By Tim Culpan
Such a fast decline by two early adopters — Xiaomi and Meituan — doesn’t augur well for Hong Kong’s reputation. It already tried relaxing listing rules when it introduced the Growth Enterprise Market two decades ago.
As it preps for its IPO next year, Lyft has been stressing its gains in ride-hailing. Uber, meanwhile, is trumpeting just about everything else.
Two hip, young startups are set to become the latest challenge to Tencent Holdings Ltd. just as China’s dominant social-media company struggles with shrinking margins and slowing growth.
Shares of SoftBank Group Corp. were down 13% in the two weeks to last Friday. Nvidia Corp., in which the Japanese technology company’s SoftBank Vision Fund is a major investor, plummeted 12.3% over the same period.
Grab seems to have caught up in Indonesia with its Ovo partnership. Will this make the payments field difficult for Go-Jek?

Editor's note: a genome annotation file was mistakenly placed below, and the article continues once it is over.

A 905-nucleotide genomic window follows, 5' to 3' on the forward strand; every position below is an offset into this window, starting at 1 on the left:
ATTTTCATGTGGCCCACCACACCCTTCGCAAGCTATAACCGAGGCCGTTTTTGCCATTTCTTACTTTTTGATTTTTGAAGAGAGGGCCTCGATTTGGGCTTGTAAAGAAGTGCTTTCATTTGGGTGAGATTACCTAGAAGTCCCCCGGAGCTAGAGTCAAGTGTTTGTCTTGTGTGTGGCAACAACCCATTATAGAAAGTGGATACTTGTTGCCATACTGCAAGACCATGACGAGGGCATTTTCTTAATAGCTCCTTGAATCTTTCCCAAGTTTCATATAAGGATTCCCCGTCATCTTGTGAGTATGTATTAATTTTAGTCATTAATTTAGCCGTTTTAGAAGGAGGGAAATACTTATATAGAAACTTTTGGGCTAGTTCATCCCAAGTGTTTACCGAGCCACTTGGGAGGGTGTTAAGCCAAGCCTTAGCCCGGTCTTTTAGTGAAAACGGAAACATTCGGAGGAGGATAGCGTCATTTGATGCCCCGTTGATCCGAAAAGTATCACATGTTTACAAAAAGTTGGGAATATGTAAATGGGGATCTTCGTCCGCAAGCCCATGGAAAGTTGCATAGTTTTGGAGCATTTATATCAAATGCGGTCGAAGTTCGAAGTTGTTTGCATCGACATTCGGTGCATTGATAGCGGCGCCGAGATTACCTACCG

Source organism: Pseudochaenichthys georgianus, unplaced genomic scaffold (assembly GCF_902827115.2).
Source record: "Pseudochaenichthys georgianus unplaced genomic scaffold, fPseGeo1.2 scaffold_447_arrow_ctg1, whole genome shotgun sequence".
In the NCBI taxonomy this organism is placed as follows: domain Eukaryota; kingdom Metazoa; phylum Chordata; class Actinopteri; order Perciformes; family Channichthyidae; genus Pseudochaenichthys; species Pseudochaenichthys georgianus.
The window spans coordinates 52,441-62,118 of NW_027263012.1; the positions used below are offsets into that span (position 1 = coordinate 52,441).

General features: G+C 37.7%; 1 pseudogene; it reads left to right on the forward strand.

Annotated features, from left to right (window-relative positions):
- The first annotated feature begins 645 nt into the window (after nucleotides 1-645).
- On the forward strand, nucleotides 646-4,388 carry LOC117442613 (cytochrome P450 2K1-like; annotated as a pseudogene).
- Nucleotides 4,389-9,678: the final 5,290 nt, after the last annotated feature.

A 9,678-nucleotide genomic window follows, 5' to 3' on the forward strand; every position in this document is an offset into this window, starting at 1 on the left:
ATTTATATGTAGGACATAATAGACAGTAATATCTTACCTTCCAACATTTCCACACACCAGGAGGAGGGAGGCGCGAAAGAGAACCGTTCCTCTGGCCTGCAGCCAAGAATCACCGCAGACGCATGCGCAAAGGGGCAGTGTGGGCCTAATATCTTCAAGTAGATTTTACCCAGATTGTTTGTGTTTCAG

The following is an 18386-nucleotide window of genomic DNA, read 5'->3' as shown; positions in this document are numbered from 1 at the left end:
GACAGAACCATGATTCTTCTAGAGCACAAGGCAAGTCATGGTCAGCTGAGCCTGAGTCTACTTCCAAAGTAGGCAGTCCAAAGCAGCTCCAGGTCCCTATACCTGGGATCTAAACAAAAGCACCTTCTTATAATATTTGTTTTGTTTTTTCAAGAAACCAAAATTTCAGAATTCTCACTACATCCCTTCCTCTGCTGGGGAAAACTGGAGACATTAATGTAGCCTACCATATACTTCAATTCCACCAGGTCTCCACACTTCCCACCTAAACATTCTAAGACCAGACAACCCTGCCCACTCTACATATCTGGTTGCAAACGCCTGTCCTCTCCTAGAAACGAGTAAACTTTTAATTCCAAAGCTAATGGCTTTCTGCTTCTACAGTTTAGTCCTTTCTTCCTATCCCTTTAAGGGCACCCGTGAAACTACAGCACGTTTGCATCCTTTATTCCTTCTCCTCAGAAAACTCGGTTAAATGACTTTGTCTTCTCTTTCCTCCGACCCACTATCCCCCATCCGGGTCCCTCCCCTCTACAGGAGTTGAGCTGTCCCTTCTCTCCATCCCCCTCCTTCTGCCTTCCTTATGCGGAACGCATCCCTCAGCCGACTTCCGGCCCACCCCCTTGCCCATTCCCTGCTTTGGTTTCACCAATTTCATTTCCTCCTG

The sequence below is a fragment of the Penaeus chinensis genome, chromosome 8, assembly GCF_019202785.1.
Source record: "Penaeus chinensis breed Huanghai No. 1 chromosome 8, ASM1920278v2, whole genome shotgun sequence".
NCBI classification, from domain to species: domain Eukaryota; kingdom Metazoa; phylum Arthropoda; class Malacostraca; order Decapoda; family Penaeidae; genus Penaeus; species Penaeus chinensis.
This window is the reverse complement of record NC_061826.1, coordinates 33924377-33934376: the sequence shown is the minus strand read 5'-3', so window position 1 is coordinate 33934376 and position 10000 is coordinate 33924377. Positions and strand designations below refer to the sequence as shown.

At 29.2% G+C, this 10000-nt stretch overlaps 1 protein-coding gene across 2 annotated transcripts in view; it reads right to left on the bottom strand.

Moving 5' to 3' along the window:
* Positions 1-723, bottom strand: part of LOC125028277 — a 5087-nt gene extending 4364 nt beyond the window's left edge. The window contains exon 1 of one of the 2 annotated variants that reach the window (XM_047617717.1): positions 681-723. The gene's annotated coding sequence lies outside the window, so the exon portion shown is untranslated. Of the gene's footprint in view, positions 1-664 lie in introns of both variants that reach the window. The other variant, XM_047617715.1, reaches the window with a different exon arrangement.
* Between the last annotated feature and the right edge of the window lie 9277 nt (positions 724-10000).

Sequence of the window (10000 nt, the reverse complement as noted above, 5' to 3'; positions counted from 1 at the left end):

More and more Indian founders and investors are getting used to this new playbook. At the heart of it is SoftBank, and its founder and CEO Masayoshi Son. He is known for taking investment decisions relying on his gut—and his “gut” draws inspiration from Yoda, the Jedi master from Star Wars.
The longer the dispute with China and the U.S. goes on, you are going to see more opportunities for investment in ASEAN, Kravis said.
While Tencent is cutting the number of business groups to six from seven, the company is actually adding to its structure.
Fear of foreign influence simmers in Indonesia (understandably so after decades of being colonized) and the pot gets stirred in election season.
Recycling capital can benefit both LPs and GPs as long as both parties understand the different trade-offs involved and align interests.